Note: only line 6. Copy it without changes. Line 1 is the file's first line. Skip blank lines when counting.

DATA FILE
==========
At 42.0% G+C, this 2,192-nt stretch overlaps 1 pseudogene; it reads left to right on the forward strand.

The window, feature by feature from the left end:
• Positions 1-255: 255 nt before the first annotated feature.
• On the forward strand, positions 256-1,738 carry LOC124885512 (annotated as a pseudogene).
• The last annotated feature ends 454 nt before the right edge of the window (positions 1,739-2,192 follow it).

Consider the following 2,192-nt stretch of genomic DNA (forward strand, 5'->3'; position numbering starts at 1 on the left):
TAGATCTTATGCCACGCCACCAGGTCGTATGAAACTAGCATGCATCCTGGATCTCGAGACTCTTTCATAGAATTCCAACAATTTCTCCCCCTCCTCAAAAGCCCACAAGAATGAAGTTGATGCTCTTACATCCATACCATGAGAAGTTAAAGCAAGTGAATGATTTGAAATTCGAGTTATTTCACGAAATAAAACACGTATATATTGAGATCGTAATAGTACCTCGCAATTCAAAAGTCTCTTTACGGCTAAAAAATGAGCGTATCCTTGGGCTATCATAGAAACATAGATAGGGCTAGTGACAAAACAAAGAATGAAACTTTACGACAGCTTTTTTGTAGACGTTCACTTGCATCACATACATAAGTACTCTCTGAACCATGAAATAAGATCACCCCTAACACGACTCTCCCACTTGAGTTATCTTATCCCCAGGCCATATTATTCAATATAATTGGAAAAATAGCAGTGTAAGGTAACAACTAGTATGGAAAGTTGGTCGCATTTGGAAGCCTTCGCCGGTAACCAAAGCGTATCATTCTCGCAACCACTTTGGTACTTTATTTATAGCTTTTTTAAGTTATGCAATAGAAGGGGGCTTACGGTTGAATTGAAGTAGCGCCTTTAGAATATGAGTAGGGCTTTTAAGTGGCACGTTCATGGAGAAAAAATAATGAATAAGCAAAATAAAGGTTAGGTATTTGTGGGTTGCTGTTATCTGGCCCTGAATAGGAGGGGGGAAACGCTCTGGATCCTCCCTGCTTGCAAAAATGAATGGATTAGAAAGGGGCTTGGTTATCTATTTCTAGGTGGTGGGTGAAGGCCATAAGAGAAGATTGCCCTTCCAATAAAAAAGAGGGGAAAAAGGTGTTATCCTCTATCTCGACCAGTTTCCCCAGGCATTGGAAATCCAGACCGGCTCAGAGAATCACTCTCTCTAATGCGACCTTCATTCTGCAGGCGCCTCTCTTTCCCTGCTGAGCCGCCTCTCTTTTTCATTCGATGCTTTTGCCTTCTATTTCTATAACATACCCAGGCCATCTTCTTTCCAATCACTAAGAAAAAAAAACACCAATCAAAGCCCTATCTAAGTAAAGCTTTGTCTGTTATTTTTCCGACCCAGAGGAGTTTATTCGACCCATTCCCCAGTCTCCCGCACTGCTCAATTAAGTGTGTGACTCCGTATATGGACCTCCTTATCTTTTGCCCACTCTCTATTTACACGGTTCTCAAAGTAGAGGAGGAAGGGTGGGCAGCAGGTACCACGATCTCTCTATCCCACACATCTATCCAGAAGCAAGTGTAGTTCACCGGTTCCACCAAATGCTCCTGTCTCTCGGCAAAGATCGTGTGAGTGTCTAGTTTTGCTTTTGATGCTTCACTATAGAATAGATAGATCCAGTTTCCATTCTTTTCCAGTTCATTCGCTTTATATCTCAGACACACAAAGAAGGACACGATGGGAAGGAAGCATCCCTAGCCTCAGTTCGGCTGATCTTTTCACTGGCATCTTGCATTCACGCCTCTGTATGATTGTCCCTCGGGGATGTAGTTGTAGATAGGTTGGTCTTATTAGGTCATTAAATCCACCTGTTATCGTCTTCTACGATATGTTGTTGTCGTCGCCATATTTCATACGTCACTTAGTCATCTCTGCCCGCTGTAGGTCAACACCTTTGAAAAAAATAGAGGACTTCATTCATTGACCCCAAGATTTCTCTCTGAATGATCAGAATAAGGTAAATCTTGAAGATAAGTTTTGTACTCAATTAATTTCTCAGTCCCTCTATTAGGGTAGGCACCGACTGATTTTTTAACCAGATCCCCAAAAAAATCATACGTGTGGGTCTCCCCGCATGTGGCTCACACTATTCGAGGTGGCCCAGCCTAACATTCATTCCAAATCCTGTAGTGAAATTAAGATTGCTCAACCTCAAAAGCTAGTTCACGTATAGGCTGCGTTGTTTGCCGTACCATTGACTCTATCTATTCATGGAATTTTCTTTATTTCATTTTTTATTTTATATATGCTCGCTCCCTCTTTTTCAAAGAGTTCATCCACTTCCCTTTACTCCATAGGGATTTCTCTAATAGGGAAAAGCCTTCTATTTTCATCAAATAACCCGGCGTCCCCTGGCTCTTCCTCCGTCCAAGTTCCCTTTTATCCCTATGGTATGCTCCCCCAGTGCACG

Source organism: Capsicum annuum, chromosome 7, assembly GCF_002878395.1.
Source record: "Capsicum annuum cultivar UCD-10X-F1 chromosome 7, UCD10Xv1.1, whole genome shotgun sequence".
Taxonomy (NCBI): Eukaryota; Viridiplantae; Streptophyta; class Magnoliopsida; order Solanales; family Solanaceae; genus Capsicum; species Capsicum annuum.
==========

Consider the following 2,192-nt stretch of genomic DNA (forward strand, 5'->3'; position numbering starts at 1 on the left):